Funnily enough, I didn’t make a single Korean friend; instead, I made many Korean-speaking friends from all over the world. I enrolled myself into an intensive 10-week Korean language programme which consisted of daily 4-hour classes, and I would do it all over again if I could. Except for two classmates who were both from Mongolia, each of us were from a completely different country. Every presentation and conversation was a little peek into someone’s hometown, what they did growing up and what they loved about their own countries. I managed to connect with most of them over Instagram, and their every post is a tiny window into their everyday lives either back in South Korea or the towns they grew up in.
Although these whimsical little exchanges are heart-warming in themselves, what I’ve always found most touching is that I wouldn’t have made these friends had I not decided to pick up the Korean language. Korean has connected me to so many other people in a way that I had never experienced before, and the love that results is truly unique and irreplaceable.
Finding connections, and then finding myself
There is a quote by Hoshi from the K-Pop boy group Seventeen that hangs on my wall: “If you dream it, it will come true. The power of positivity is real.” One of the things I love most about these words is something that doesn’t reveal itself immediately in its English translation. When Hoshi describes the “power of positivity”, he actually uses a verb conjugation that implies that one has personally experienced a certain past occurrence or event. In other words, the second part of the quote in its most accurate translation would read like this: “The power of positivity is real[; I have seen this for myself].”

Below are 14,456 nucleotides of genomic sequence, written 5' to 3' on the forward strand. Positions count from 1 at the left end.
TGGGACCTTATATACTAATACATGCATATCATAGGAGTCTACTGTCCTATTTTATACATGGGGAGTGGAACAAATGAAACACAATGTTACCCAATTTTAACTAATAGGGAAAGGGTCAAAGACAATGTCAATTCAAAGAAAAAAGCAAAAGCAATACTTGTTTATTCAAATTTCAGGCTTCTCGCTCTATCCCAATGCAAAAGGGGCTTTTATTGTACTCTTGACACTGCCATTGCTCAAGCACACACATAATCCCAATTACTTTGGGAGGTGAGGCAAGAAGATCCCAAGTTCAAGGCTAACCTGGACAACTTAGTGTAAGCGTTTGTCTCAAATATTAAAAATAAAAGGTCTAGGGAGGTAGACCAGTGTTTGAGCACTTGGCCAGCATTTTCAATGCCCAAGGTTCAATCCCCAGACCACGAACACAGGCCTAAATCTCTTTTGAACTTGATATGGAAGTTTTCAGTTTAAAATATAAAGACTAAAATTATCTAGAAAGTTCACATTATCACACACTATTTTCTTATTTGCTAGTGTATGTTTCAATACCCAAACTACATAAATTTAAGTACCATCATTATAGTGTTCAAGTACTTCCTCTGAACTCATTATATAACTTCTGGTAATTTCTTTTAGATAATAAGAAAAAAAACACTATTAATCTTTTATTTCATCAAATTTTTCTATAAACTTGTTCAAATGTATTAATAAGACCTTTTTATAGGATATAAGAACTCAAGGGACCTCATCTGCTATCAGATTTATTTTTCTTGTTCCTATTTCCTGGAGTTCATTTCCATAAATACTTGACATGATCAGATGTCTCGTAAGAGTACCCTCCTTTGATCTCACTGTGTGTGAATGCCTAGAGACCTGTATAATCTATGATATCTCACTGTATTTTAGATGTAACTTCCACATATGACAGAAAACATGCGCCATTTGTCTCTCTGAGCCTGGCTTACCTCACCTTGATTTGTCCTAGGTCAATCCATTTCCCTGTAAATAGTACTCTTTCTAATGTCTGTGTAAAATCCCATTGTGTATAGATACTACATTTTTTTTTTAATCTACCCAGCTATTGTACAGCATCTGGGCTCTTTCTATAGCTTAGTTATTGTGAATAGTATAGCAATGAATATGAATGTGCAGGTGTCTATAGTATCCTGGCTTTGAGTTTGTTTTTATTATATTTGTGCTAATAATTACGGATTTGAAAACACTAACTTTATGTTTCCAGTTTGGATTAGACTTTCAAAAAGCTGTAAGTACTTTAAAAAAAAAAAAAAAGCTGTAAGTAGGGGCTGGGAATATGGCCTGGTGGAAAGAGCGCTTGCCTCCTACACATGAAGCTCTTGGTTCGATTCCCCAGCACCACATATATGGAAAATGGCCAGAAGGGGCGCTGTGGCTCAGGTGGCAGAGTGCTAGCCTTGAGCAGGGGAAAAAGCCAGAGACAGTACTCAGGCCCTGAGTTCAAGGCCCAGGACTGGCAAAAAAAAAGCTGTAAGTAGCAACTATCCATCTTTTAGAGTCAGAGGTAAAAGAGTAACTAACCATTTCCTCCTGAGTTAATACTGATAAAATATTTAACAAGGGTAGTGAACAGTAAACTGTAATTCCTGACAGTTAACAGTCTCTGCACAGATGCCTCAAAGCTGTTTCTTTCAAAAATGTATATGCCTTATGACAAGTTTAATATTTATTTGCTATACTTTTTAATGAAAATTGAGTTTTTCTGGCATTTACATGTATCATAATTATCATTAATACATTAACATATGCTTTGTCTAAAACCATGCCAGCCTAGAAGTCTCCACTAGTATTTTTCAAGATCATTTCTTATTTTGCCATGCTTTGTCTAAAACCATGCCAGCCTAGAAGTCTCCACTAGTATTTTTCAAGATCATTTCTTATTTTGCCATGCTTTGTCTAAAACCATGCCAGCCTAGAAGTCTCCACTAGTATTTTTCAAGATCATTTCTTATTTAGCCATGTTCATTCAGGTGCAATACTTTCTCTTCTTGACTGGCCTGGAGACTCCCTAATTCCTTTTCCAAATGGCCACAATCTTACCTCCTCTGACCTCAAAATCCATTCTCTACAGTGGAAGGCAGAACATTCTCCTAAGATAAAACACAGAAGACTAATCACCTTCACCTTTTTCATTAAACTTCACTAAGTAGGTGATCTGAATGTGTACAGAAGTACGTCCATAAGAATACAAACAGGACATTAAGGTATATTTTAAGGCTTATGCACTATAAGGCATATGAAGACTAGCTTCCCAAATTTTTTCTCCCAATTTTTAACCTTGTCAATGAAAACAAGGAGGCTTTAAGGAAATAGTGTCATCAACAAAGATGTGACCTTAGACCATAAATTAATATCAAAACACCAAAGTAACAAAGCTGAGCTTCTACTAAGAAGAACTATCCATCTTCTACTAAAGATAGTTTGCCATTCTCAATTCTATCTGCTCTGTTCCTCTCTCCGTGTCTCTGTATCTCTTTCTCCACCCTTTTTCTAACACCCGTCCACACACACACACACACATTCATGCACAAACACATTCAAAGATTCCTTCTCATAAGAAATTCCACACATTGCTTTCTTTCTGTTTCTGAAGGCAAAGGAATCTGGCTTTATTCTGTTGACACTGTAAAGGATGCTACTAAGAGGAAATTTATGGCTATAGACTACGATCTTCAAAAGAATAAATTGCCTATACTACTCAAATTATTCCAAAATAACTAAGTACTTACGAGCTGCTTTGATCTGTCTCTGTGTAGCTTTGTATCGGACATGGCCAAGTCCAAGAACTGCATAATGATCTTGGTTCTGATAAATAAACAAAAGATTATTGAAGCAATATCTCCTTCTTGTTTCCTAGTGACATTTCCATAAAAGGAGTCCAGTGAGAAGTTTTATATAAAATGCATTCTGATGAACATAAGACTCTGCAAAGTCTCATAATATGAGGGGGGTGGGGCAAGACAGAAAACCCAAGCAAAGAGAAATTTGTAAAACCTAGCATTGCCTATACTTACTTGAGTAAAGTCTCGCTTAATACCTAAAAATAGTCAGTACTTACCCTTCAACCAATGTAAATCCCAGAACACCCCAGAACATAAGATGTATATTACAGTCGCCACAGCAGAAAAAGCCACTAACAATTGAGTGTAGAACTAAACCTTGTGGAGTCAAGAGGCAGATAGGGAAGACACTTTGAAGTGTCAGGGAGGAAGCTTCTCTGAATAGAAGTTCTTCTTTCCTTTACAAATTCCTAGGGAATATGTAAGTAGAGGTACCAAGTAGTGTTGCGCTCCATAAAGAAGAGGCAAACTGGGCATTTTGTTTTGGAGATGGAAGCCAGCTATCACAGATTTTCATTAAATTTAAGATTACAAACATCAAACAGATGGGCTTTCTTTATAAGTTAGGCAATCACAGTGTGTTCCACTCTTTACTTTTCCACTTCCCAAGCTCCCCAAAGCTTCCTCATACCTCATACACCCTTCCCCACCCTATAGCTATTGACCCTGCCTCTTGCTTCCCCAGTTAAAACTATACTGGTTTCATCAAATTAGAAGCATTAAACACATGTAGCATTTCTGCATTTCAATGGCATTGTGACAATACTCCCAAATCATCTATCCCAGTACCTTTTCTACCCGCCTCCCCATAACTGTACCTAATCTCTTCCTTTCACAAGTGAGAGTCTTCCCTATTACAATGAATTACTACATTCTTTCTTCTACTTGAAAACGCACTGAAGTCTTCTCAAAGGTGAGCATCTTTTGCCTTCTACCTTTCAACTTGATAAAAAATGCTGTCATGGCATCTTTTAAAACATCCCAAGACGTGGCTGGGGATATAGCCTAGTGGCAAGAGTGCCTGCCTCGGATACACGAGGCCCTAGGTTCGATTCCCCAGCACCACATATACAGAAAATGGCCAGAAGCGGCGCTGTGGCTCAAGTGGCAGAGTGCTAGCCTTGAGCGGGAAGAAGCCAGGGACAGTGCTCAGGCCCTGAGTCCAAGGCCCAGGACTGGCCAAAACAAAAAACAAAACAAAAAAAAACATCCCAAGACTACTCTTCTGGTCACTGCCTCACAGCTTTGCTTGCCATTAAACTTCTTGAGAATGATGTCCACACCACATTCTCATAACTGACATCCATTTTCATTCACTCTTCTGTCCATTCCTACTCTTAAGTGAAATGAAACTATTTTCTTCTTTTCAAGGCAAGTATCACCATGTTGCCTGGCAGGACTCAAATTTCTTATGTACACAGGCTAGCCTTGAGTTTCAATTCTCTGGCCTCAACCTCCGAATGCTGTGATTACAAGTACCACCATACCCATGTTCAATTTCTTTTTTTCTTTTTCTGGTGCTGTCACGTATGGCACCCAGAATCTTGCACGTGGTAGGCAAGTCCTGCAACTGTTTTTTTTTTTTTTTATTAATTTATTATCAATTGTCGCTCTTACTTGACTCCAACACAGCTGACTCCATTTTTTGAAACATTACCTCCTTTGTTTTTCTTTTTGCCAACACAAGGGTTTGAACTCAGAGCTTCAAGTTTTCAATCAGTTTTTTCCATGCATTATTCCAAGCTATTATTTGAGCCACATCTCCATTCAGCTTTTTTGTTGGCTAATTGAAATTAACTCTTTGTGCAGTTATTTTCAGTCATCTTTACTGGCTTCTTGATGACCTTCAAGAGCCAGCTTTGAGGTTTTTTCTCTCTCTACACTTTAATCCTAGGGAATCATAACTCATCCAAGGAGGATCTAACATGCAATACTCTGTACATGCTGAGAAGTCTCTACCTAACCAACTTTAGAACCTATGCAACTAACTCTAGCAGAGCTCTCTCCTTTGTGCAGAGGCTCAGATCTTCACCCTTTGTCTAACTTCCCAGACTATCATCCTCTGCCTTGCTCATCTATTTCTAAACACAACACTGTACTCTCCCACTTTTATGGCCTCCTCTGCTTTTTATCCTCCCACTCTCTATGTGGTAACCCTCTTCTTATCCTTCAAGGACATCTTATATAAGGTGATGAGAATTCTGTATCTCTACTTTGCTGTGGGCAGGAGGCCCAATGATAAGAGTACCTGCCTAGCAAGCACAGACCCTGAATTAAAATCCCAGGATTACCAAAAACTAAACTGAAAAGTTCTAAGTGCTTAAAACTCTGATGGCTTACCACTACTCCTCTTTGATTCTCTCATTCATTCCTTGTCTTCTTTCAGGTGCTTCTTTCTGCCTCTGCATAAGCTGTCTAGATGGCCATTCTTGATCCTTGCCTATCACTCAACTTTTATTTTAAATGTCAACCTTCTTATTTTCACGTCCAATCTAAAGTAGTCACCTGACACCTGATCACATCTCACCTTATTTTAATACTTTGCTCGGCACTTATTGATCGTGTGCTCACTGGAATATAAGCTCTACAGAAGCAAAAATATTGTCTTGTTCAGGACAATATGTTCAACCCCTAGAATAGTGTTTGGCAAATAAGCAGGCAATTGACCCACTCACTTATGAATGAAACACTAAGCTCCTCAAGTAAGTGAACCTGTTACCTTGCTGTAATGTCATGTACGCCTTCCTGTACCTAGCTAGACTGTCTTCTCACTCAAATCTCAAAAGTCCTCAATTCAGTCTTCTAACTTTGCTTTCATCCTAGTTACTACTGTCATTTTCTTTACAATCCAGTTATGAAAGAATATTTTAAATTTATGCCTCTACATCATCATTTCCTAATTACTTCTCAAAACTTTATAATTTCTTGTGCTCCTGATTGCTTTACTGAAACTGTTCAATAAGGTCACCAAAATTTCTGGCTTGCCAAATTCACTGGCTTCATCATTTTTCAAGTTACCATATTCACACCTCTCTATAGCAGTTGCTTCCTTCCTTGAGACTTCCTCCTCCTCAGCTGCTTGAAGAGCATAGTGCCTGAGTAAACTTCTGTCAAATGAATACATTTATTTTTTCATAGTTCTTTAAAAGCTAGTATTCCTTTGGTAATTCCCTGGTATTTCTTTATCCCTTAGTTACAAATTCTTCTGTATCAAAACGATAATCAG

"If you dream it..."
Being able to understand lyrics, quotes and just words in general said by people I really admire and even consider as role models has been so special to me in my Korean language-learning journey. I always feel a deeper connection to words that I found I’d grown to understand upon revisiting them. As someone who loves to write, learning Korean has nurtured my appreciation for word choice in both prose and song. I could honestly wax lyrical about all of my favourite lines from various Korean songs, but it would need more than all the time in the world.
Making greater sense of words and people through new eyes and creating meaning of the world around me for myself this way became important in developing my sense of self. Korean language and culture became a particularly distinct part of my life, especially because it was so different from my own mother tongue and home culture. The friendships I have made because of the Korean language, or where Korean culture is a strongly shared interest, feel like special bonds that are totally separate from other parts of my life. As time passed, it became increasingly clear that Korean language-learning was a strongly personal pursuit and choice for me.
I’ve given so much time, energy and love to this language, but what it’s done for me simply cannot compare. Embarking on this language-learning journey seriously has opened me up not only to new worlds and new people, but to a whole new part of myself that I have come to love.
Just like how I was learning to say “annyeonghaseyo” like a baby in that classroom all those years ago, learning Korean has brought new life for me. Expanding my horizons comes with its challenges and overcoming my own limits has its difficulties, but I’m still enjoying the journey this language continues to take me on — so very much.